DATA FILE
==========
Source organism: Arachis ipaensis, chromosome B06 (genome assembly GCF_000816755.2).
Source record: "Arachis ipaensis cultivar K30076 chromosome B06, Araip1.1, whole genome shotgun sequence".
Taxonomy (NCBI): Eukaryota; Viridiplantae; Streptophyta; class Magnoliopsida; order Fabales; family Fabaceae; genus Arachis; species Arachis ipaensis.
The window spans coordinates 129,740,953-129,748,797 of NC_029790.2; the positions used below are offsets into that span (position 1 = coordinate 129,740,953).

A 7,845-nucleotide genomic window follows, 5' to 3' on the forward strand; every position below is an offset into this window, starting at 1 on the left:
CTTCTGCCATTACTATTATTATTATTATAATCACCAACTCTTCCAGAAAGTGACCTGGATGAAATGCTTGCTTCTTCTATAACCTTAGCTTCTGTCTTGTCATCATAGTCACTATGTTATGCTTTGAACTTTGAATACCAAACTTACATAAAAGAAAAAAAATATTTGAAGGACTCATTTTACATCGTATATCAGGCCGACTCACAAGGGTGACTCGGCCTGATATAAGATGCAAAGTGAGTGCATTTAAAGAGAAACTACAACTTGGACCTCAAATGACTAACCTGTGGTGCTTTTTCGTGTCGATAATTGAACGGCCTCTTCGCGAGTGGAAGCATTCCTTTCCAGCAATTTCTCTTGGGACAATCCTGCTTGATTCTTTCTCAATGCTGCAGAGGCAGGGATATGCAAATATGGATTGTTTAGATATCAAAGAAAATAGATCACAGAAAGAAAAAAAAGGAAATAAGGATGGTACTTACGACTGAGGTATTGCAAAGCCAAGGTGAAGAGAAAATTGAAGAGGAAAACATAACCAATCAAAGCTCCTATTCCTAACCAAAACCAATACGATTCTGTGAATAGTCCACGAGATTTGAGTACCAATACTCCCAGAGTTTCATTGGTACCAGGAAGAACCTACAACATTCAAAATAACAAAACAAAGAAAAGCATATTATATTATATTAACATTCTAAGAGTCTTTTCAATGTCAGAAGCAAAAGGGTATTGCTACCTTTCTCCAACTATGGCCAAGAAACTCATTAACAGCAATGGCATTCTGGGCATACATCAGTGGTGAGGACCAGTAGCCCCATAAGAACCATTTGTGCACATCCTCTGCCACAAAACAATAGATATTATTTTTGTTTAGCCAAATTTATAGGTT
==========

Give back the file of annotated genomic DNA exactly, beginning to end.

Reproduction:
Source organism: Arachis ipaensis, chromosome B06 (genome assembly GCF_000816755.2).
Source record: "Arachis ipaensis cultivar K30076 chromosome B06, Araip1.1, whole genome shotgun sequence".
Taxonomy (NCBI): Eukaryota; Viridiplantae; Streptophyta; class Magnoliopsida; order Fabales; family Fabaceae; genus Arachis; species Arachis ipaensis.
The window spans coordinates 129,740,953-129,748,797 of NC_029790.2; the positions used below are offsets into that span (position 1 = coordinate 129,740,953).

A 7,845-nucleotide genomic window follows, 5' to 3' on the forward strand; every position below is an offset into this window, starting at 1 on the left:
CTTCTGCCATTACTATTATTATTATTATAATCACCAACTCTTCCAGAAAGTGACCTGGATGAAATGCTTGCTTCTTCTATAACCTTAGCTTCTGTCTTGTCATCATAGTCACTATGTTATGCTTTGAACTTTGAATACCAAACTTACATAAAAGAAAAAAAATATTTGAAGGACTCATTTTACATCGTATATCAGGCCGACTCACAAGGGTGACTCGGCCTGATATAAGATGCAAAGTGAGTGCATTTAAAGAGAAACTACAACTTGGACCTCAAATGACTAACCTGTGGTGCTTTTTCGTGTCGATAATTGAACGGCCTCTTCGCGAGTGGAAGCATTCCTTTCCAGCAATTTCTCTTGGGACAATCCTGCTTGATTCTTTCTCAATGCTGCAGAGGCAGGGATATGCAAATATGGATTGTTTAGATATCAAAGAAAATAGATCACAGAAAGAAAAAAAAGGAAATAAGGATGGTACTTACGACTGAGGTATTGCAAAGCCAAGGTGAAGAGAAAATTGAAGAGGAAAACATAACCAATCAAAGCTCCTATTCCTAACCAAAACCAATACGATTCTGTGAATAGTCCACGAGATTTGAGTACCAATACTCCCAGAGTTTCATTGGTACCAGGAAGAACCTACAACATTCAAAATAACAAAACAAAGAAAAGCATATTATATTATATTAACATTCTAAGAGTCTTTTCAATGTCAGAAGCAAAAGGGTATTGCTACCTTTCTCCAACTATGGCCAAGAAACTCATTAACAGCAATGGCATTCTGGGCATACATCAGTGGTGAGGACCAGTAGCCCCATAAGAACCATTTGTGCACATCCTCTGCCACAAAACAATAGATATTATTTTTGTTTAGCCAAATTTATAGGTT